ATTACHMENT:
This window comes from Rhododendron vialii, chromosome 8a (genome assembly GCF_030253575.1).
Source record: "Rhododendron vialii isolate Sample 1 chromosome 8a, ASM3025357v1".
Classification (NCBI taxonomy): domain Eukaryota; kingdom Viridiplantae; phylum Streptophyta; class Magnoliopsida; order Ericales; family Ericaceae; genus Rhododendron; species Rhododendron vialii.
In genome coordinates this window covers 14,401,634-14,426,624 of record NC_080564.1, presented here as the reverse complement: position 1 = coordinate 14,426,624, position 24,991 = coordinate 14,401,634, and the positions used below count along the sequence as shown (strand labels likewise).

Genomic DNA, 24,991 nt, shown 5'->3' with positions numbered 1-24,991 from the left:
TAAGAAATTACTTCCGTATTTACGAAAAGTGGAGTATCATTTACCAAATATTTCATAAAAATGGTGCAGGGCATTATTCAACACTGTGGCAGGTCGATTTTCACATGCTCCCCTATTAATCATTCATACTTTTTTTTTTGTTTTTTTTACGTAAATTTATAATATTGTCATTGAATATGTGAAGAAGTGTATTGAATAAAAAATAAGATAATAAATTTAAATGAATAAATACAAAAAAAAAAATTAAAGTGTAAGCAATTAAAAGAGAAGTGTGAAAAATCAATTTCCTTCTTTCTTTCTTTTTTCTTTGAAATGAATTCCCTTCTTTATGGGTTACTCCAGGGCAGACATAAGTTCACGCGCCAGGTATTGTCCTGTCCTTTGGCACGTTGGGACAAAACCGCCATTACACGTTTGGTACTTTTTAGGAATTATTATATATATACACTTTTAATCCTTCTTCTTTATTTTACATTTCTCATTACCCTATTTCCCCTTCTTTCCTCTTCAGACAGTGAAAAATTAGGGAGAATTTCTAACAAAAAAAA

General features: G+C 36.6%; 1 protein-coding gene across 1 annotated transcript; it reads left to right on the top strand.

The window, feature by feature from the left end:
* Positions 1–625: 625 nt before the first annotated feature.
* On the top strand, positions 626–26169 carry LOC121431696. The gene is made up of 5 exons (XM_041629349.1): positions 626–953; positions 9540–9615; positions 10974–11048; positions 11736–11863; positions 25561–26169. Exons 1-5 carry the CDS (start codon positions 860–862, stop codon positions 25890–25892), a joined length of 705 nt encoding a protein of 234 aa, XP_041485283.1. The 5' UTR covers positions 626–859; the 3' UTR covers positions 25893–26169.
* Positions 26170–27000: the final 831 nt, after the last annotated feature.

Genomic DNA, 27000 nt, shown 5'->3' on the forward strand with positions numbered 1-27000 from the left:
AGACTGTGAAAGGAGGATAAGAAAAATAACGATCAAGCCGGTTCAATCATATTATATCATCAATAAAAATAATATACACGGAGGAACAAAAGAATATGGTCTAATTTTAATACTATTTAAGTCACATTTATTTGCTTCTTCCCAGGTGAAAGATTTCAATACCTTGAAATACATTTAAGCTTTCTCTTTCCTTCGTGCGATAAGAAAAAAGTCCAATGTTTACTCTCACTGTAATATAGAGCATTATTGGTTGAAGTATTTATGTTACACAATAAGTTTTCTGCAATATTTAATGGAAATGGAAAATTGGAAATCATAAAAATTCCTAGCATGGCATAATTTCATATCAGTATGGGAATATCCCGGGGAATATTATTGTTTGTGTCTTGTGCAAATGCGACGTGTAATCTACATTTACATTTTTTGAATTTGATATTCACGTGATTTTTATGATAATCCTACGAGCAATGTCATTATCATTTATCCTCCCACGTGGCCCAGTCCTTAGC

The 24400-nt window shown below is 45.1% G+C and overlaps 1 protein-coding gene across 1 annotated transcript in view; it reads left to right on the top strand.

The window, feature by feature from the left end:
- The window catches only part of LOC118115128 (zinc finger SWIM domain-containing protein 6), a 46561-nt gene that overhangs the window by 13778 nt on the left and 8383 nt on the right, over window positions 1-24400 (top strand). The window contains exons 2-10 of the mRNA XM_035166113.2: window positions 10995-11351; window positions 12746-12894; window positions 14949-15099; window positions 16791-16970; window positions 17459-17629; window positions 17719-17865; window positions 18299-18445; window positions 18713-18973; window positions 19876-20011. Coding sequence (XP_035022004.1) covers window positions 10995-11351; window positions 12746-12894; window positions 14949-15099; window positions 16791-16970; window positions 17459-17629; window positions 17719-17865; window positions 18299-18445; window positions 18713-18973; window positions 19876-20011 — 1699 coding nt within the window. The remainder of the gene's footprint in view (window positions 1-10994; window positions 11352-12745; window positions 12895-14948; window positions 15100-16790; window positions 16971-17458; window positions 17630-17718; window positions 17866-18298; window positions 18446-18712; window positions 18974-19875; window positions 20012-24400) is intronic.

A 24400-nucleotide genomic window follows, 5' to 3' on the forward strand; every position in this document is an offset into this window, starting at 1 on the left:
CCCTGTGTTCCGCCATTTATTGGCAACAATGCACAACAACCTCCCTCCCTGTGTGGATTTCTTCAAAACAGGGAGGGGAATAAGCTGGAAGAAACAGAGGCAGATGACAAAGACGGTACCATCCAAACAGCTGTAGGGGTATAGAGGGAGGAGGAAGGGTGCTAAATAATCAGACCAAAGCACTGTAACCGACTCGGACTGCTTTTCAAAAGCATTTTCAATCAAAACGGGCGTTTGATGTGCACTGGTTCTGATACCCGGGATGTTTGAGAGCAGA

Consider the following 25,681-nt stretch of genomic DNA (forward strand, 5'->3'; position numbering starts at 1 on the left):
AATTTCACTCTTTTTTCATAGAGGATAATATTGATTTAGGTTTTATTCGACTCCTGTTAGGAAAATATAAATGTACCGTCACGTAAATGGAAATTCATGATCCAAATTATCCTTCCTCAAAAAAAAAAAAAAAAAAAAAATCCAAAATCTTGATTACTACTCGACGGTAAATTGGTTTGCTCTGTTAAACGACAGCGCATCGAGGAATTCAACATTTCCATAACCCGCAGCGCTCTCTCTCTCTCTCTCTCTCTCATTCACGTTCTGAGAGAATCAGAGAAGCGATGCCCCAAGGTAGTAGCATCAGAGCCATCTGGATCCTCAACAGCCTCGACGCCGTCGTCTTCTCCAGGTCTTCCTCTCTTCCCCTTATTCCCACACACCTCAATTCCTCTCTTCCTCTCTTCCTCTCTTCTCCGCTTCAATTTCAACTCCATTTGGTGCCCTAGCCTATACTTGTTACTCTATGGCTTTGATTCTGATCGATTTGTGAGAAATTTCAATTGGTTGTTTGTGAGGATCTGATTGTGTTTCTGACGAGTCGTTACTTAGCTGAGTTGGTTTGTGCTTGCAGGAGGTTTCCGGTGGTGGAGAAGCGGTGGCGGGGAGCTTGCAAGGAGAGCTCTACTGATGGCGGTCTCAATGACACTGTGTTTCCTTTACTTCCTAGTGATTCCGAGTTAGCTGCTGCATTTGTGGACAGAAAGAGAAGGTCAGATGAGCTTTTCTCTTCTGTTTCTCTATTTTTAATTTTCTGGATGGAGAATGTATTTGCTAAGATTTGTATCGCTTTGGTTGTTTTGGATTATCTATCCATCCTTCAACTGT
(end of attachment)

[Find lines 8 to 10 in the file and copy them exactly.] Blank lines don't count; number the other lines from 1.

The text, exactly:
The window, feature by feature from the left end:
* Positions 1–625: 625 nt before the first annotated feature.
* On the top strand, positions 626–26169 carry LOC121431696. The gene is made up of 5 exons (XM_041629349.1): positions 626–953; positions 9540–9615; positions 10974–11048; positions 11736–11863; positions 25561–26169. Exons 1-5 carry the CDS (start codon positions 860–862, stop codon positions 25890–25892), a joined length of 705 nt encoding a protein of 234 aa, XP_041485283.1. The 5' UTR covers positions 626–859; the 3' UTR covers positions 25893–26169.